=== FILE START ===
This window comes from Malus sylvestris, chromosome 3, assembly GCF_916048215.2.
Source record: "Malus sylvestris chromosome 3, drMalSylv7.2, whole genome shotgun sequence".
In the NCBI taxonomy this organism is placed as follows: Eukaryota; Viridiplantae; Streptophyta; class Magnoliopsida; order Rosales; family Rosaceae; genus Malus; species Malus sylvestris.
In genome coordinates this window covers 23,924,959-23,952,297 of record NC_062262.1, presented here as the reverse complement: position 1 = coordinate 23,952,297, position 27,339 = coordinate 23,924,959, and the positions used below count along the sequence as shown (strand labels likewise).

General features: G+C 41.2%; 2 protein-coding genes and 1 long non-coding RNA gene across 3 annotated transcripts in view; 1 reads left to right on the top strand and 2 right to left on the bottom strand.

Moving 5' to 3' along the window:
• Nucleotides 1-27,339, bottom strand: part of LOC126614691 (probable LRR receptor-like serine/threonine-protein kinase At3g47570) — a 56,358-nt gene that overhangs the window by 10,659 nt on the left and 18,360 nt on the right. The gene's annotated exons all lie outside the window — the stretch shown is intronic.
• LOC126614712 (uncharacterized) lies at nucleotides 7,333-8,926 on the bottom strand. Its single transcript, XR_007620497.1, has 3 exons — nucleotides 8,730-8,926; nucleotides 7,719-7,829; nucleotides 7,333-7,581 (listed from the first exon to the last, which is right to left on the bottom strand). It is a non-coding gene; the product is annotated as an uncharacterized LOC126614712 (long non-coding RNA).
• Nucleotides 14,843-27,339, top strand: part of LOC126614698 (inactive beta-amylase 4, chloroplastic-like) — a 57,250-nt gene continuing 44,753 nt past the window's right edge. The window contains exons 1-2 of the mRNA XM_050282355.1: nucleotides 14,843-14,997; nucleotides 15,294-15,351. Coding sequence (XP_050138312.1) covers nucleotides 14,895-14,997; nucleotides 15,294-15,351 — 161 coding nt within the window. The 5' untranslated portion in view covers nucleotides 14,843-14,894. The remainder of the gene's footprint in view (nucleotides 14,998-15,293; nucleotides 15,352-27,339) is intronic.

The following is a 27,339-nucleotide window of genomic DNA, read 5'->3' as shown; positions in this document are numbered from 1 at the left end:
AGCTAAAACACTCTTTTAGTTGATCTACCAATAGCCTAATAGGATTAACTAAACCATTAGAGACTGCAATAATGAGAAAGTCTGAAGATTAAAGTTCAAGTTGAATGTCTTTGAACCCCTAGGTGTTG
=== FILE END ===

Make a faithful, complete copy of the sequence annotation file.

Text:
This window comes from Malus sylvestris, chromosome 3, assembly GCF_916048215.2.
Source record: "Malus sylvestris chromosome 3, drMalSylv7.2, whole genome shotgun sequence".
In the NCBI taxonomy this organism is placed as follows: Eukaryota; Viridiplantae; Streptophyta; class Magnoliopsida; order Rosales; family Rosaceae; genus Malus; species Malus sylvestris.
In genome coordinates this window covers 23,924,959-23,952,297 of record NC_062262.1, presented here as the reverse complement: position 1 = coordinate 23,952,297, position 27,339 = coordinate 23,924,959, and the positions used below count along the sequence as shown (strand labels likewise).

General features: G+C 41.2%; 2 protein-coding genes and 1 long non-coding RNA gene across 3 annotated transcripts in view; 1 reads left to right on the top strand and 2 right to left on the bottom strand.

Moving 5' to 3' along the window:
• Nucleotides 1-27,339, bottom strand: part of LOC126614691 (probable LRR receptor-like serine/threonine-protein kinase At3g47570) — a 56,358-nt gene that overhangs the window by 10,659 nt on the left and 18,360 nt on the right. The gene's annotated exons all lie outside the window — the stretch shown is intronic.
• LOC126614712 (uncharacterized) lies at nucleotides 7,333-8,926 on the bottom strand. Its single transcript, XR_007620497.1, has 3 exons — nucleotides 8,730-8,926; nucleotides 7,719-7,829; nucleotides 7,333-7,581 (listed from the first exon to the last, which is right to left on the bottom strand). It is a non-coding gene; the product is annotated as an uncharacterized LOC126614712 (long non-coding RNA).
• Nucleotides 14,843-27,339, top strand: part of LOC126614698 (inactive beta-amylase 4, chloroplastic-like) — a 57,250-nt gene continuing 44,753 nt past the window's right edge. The window contains exons 1-2 of the mRNA XM_050282355.1: nucleotides 14,843-14,997; nucleotides 15,294-15,351. Coding sequence (XP_050138312.1) covers nucleotides 14,895-14,997; nucleotides 15,294-15,351 — 161 coding nt within the window. The 5' untranslated portion in view covers nucleotides 14,843-14,894. The remainder of the gene's footprint in view (nucleotides 14,998-15,293; nucleotides 15,352-27,339) is intronic.

The following is a 27,339-nucleotide window of genomic DNA, read 5'->3' as shown; positions in this document are numbered from 1 at the left end:
AGCTAAAACACTCTTTTAGTTGATCTACCAATAGCCTAATAGGATTAACTAAACCATTAGAGACTGCAATAATGAGAAAGTCTGAAGATTAAAGTTCAAGTTGAATGTCTTTGAACCCCTAGGTGTTG